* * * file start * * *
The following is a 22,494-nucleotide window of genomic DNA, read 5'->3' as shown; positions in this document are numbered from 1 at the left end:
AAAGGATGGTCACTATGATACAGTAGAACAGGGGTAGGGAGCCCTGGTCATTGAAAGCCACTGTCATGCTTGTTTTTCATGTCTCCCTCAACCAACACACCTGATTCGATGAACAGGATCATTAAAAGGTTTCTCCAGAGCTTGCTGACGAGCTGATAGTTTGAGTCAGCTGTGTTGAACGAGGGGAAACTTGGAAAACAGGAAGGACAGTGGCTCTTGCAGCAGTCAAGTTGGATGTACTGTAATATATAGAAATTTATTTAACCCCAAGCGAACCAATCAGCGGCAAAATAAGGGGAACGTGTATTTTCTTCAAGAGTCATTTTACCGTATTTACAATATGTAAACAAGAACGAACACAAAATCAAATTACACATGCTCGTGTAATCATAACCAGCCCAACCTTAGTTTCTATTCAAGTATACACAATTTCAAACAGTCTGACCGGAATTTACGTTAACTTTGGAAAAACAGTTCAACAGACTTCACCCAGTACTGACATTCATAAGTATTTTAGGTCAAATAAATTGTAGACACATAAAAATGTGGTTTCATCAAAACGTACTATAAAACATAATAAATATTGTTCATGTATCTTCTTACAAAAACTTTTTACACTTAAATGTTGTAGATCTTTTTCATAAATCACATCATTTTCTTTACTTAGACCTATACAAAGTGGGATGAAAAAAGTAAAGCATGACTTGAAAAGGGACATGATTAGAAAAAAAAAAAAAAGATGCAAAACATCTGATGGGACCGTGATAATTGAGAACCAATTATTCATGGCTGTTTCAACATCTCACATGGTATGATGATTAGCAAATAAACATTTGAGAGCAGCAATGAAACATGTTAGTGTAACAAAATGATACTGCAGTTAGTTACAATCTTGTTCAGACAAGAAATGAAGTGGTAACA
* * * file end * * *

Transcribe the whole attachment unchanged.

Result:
The following is a 22,494-nucleotide window of genomic DNA, read 5'->3' as shown; positions in this document are numbered from 1 at the left end:
AAAGGATGGTCACTATGATACAGTAGAACAGGGGTAGGGAGCCCTGGTCATTGAAAGCCACTGTCATGCTTGTTTTTCATGTCTCCCTCAACCAACACACCTGATTCGATGAACAGGATCATTAAAAGGTTTCTCCAGAGCTTGCTGACGAGCTGATAGTTTGAGTCAGCTGTGTTGAACGAGGGGAAACTTGGAAAACAGGAAGGACAGTGGCTCTTGCAGCAGTCAAGTTGGATGTACTGTAATATATAGAAATTTATTTAACCCCAAGCGAACCAATCAGCGGCAAAATAAGGGGAACGTGTATTTTCTTCAAGAGTCATTTTACCGTATTTACAATATGTAAACAAGAACGAACACAAAATCAAATTACACATGCTCGTGTAATCATAACCAGCCCAACCTTAGTTTCTATTCAAGTATACACAATTTCAAACAGTCTGACCGGAATTTACGTTAACTTTGGAAAAACAGTTCAACAGACTTCACCCAGTACTGACATTCATAAGTATTTTAGGTCAAATAAATTGTAGACACATAAAAATGTGGTTTCATCAAAACGTACTATAAAACATAATAAATATTGTTCATGTATCTTCTTACAAAAACTTTTTACACTTAAATGTTGTAGATCTTTTTCATAAATCACATCATTTTCTTTACTTAGACCTATACAAAGTGGGATGAAAAAAGTAAAGCATGACTTGAAAAGGGACATGATTAGAAAAAAAAAAAAAAGATGCAAAACATCTGATGGGACCGTGATAATTGAGAACCAATTATTCATGGCTGTTTCAACATCTCACATGGTATGATGATTAGCAAATAAACATTTGAGAGCAGCAATGAAACATGTTAGTGTAACAAAATGATACTGCAGTTAGTTACAATCTTGTTCAGACAAGAAATGAAGTGGTAACA